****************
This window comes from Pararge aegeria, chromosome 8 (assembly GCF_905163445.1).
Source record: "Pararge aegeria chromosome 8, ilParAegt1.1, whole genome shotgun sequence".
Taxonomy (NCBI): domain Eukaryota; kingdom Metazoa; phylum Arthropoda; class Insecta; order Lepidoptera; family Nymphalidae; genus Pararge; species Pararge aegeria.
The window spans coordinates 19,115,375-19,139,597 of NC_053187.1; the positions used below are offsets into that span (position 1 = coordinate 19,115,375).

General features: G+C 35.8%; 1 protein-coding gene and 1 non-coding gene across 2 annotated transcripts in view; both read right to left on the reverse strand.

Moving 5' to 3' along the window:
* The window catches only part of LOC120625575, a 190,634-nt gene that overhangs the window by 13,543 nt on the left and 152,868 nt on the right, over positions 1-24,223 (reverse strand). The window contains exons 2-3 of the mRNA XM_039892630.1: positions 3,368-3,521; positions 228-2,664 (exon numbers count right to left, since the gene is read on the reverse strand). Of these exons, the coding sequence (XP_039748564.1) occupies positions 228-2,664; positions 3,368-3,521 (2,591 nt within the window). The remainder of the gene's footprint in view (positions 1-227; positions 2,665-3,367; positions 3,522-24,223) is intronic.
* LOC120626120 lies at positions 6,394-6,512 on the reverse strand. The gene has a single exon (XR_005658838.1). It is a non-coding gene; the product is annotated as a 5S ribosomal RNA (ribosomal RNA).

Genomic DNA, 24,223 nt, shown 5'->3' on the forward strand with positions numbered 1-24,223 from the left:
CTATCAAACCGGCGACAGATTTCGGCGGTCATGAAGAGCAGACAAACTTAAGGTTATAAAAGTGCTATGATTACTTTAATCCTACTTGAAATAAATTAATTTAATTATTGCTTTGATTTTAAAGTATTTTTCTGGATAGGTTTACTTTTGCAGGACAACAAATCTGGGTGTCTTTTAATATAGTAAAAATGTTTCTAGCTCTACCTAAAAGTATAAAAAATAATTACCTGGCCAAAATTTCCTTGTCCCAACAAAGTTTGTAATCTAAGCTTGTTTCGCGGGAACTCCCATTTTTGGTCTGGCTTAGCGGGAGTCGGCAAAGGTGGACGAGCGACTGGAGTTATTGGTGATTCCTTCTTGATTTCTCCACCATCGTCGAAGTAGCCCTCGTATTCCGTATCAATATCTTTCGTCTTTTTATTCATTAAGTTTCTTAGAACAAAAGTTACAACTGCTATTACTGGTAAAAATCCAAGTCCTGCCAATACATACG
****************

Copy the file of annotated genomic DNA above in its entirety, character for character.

This window comes from Pararge aegeria, chromosome 8 (assembly GCF_905163445.1).
Source record: "Pararge aegeria chromosome 8, ilParAegt1.1, whole genome shotgun sequence".
Taxonomy (NCBI): domain Eukaryota; kingdom Metazoa; phylum Arthropoda; class Insecta; order Lepidoptera; family Nymphalidae; genus Pararge; species Pararge aegeria.
The window spans coordinates 19,115,375-19,139,597 of NC_053187.1; the positions used below are offsets into that span (position 1 = coordinate 19,115,375).

General features: G+C 35.8%; 1 protein-coding gene and 1 non-coding gene across 2 annotated transcripts in view; both read right to left on the reverse strand.

Moving 5' to 3' along the window:
* The window catches only part of LOC120625575, a 190,634-nt gene that overhangs the window by 13,543 nt on the left and 152,868 nt on the right, over positions 1-24,223 (reverse strand). The window contains exons 2-3 of the mRNA XM_039892630.1: positions 3,368-3,521; positions 228-2,664 (exon numbers count right to left, since the gene is read on the reverse strand). Of these exons, the coding sequence (XP_039748564.1) occupies positions 228-2,664; positions 3,368-3,521 (2,591 nt within the window). The remainder of the gene's footprint in view (positions 1-227; positions 2,665-3,367; positions 3,522-24,223) is intronic.
* LOC120626120 lies at positions 6,394-6,512 on the reverse strand. The gene has a single exon (XR_005658838.1). It is a non-coding gene; the product is annotated as a 5S ribosomal RNA (ribosomal RNA).

Genomic DNA, 24,223 nt, shown 5'->3' on the forward strand with positions numbered 1-24,223 from the left:
CTATCAAACCGGCGACAGATTTCGGCGGTCATGAAGAGCAGACAAACTTAAGGTTATAAAAGTGCTATGATTACTTTAATCCTACTTGAAATAAATTAATTTAATTATTGCTTTGATTTTAAAGTATTTTTCTGGATAGGTTTACTTTTGCAGGACAACAAATCTGGGTGTCTTTTAATATAGTAAAAATGTTTCTAGCTCTACCTAAAAGTATAAAAAATAATTACCTGGCCAAAATTTCCTTGTCCCAACAAAGTTTGTAATCTAAGCTTGTTTCGCGGGAACTCCCATTTTTGGTCTGGCTTAGCGGGAGTCGGCAAAGGTGGACGAGCGACTGGAGTTATTGGTGATTCCTTCTTGATTTCTCCACCATCGTCGAAGTAGCCCTCGTATTCCGTATCAATATCTTTCGTCTTTTTATTCATTAAGTTTCTTAGAACAAAAGTTACAACTGCTATTACTGGTAAAAATCCAAGTCCTGCCAATACATACG